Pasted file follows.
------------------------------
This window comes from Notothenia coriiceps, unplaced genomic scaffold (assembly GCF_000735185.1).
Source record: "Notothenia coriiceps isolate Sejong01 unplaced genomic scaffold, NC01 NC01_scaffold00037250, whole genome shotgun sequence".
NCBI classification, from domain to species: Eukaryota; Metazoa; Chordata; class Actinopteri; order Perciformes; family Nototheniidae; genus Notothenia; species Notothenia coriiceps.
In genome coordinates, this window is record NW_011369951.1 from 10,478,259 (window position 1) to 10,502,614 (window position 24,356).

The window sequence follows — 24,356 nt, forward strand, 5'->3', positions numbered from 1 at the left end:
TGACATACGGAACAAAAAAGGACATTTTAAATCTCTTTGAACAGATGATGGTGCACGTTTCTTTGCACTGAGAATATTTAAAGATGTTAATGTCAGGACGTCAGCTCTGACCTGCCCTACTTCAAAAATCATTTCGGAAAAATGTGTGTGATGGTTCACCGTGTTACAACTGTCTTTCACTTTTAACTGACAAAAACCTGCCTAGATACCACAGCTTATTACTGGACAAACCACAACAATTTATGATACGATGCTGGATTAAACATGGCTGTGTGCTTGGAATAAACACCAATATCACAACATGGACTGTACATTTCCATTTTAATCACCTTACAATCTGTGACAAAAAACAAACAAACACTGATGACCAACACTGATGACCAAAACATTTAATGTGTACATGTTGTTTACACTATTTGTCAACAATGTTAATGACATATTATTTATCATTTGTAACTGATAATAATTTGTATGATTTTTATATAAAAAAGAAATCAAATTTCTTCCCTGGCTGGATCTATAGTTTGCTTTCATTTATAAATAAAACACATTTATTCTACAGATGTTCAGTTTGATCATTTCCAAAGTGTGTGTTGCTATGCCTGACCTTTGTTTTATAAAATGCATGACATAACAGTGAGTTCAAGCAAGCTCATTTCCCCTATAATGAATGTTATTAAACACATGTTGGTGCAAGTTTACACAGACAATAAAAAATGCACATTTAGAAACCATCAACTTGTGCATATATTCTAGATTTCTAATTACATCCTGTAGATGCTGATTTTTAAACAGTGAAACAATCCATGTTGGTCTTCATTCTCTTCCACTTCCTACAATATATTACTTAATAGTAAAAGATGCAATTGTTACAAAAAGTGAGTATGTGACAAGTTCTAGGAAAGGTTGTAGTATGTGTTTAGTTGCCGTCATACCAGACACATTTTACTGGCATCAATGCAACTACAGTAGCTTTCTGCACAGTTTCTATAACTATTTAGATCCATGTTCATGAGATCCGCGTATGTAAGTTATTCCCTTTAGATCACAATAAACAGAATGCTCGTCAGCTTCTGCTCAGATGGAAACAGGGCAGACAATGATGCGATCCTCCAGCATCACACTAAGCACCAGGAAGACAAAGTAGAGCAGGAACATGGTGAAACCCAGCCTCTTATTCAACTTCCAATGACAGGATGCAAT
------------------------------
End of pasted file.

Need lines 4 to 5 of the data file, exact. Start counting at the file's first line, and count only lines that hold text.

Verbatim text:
In genome coordinates, this window is record NW_011369951.1 from 10,478,259 (window position 1) to 10,502,614 (window position 24,356).

The window sequence follows — 24,356 nt, forward strand, 5'->3', positions numbered from 1 at the left end: